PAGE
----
Alfred Pleasonton was born in Washington, D.C., on July 7, 1824. He was the second of two sons of Stephen and Mary Hopkins Pleasonton. Pleasonton’s father, who was an employee of the U.S. Treasury Department, saved the original Declaration of Independence, the Articles of Confederation, the U.S. Constitution, and other important federal documents during the British invasion of the nation’s capital during the War of 1812. Pleasonton’s older brother, Augustus, graduated from the United States Military Academy in 1826 and served during the Civil War as a brigadier general in the Pennsylvania State Militia.
U.S. Military Academy Cadet
Historians know little about Pleasonton’s early life. He entered the United States Military Academy in 1840 and graduated four years later, ranked seventh in his class of twenty-five cadets. Among his classmates were future Confederate General Simon B. Buckner and future Union General Winfield Scott Hancock.
U.S. Army Officer
After graduating from West Point, on July 1, 1844, army officials brevetted Pleasonton as a second lieutenant with the 1st U.S. Dragoons, stationed at Fort Atkinson, Iowa. He achieved the full rank of second lieutenant on November 3, 1845, while serving in the West.
Like many future Civil War officers, Pleasonton took part in the Mexican-American War (1846–1848). On May 9, 1846, officials brevetted him to first lieutenant for gallant and meritorious service at the Battle of Palo Alto and the Battle of Resaca-de‑la‑Palma.
After the Mexican-American War, the army promoted Pleasonton to first lieutenant on September 30, 1849, while he served in New Mexico. For the next several years, Pleasonton served at various posts in the West campaigning against American Indians. On March 3, 1855, the army promoted him to captain. The next year, Pleasonton transferred to Florida where he took part in the Third Seminole War (1855–1858). In 1857, the army sent Pleasonton west for two years, where he helped quell the civil unrest in “Bleeding Kansas.” From 1858 to 1860, Pleasonton served in the Department of Oregon.
When the Civil War erupted, Pleasonton was in Utah. He traveled with the 2nd Dragoons to Washington, D.C. where he served defending the nation’s capital. On February 15, 1862, army officials promoted Pleasonton to major and reassigned him to the 2nd U.S. Cavalry.
During the Peninsula Campaign (March–July 1862) Pleasonton served as a provost officer assigned to the headquarters of the Army of the Potomac, where he caught the eye of commanding General George B. McClellan.
After McClellan’s withdrawal from the Peninsula, he reorganized his army and created a cavalry division. The War Department commissioned Pleasonton as a brigadier general of volunteers on July 16, 1862, and McClellan placed him in command of one of the new cavalry division’s brigades. By September, Pleasonton had assumed command of the division in time to lead it during the Battle of South Mountain (September 14, 1862). Later, the army brevetted him to lieutenant colonel in the regular army for gallant and meritorious service at the Battle of Antietam (September 17, 1862).
Following the bloodbath at Antietam, Major General Ambrose Burnside replaced McClellan as commander of the Army of the Potomac. Burnside restructured the army into “Grand Divisions” and he attached Pleasonton’s cavalry division to the Right Grand Division. Later in the year, Pleasonton took part in the Battle of Fredericksburg (December 11–15, 1862), but the cavalry was not heavily engaged.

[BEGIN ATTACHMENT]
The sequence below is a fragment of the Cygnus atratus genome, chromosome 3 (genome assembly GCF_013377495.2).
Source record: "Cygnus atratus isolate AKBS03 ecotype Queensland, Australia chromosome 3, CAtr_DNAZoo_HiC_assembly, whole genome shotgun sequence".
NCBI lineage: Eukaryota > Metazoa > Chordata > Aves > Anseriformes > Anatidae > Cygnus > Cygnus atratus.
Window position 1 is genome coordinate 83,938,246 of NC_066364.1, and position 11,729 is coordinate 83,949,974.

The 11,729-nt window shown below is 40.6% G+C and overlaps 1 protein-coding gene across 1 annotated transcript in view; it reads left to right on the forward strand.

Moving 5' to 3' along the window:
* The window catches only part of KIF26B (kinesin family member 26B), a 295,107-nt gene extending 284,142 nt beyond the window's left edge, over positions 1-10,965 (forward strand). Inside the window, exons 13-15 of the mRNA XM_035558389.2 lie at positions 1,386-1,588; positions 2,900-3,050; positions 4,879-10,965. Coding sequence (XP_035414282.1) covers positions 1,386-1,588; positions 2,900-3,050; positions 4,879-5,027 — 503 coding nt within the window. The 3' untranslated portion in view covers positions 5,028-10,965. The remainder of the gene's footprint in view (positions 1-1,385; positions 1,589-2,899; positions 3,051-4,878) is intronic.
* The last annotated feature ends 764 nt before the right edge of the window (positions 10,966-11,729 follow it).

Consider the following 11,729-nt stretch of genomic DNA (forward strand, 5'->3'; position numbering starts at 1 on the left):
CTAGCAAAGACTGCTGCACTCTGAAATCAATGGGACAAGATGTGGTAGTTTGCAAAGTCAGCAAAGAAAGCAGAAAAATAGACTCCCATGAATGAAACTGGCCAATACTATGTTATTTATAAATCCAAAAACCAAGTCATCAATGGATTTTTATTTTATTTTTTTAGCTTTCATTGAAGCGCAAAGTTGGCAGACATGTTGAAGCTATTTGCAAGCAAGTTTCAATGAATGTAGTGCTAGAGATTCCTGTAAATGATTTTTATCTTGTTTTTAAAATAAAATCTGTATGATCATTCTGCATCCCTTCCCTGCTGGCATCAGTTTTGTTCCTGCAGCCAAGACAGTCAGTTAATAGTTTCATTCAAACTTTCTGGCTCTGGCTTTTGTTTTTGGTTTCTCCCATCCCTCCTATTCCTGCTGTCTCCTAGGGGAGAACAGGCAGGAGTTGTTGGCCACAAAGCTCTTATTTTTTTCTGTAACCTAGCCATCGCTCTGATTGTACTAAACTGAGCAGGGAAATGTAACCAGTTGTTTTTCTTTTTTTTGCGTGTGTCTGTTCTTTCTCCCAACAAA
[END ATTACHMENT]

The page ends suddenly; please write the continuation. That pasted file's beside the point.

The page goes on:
In January 1863, Major General Joseph Hooker replaced Burnside and did away with his predecessor’s Grand Divisions. When Hooker reorganized the army, he centralized his horsemen and created a cavalry corps comprising three divisions. Hooker chose Brigadier General George Stoneman to command the new corps instead of Pleasonton, who by that time had earned an unsavory reputation as a self-promoter. Hooker instead placed Pleasonton in charge of the corps’ 1st division. In April 1863, Hooker sent Stoneman on a major raid behind enemy lines near Fredericksburg. Distrustful of Pleasonton, Stoneman left the 1st division behind. A month later, Stoneman returned, having accomplished little other than to tarnish his own reputation. In light of Stoneman’s failed expedition, Pleasonton’s stature rose by default.
Cavalry Corps Commander
Following the Battle of Chancellorsville (April 30–May 6, 1863) Pleasonton submitted reports implying that his heroic exploits had saved the federal army and falsely claiming credit for the mortal wounding of renowned Confederate General Stonewall Jackson. Perhaps determined to find something positive from the Union disaster, Hooker accepted Pleasonton’s accounts, although they conflicted with reports of other field officers. When President Lincoln visited the site of the debacle, Hooker introduced Pleasonton as the general “who saved the Army of the Potomac the other night!” Eager to find a scapegoat and deflect criticism from himself, Hooker then focused on Stoneman’s poor performance during the battle. On June 7, 1863, Hooker sacked Stoneman and placed Pleasonton in charge of the cavalry corps.
In the wake of the Rebel victory at the Battle of Chancellorsville, Robert E. Lee’s Army of Northern Virginia needed food, horses, and equipment. With northern Virginia ravaged by two years of combat, Lee took the war to the North. Lee planned to disengage from Union forces near Fredericksburg, move the Army of Northern Virginia northwest across the Blue Ridge Mountains, and then push northeast through the Shenandoah Valley into Maryland and Pennsylvania.
Engaging J. E. B. Stuart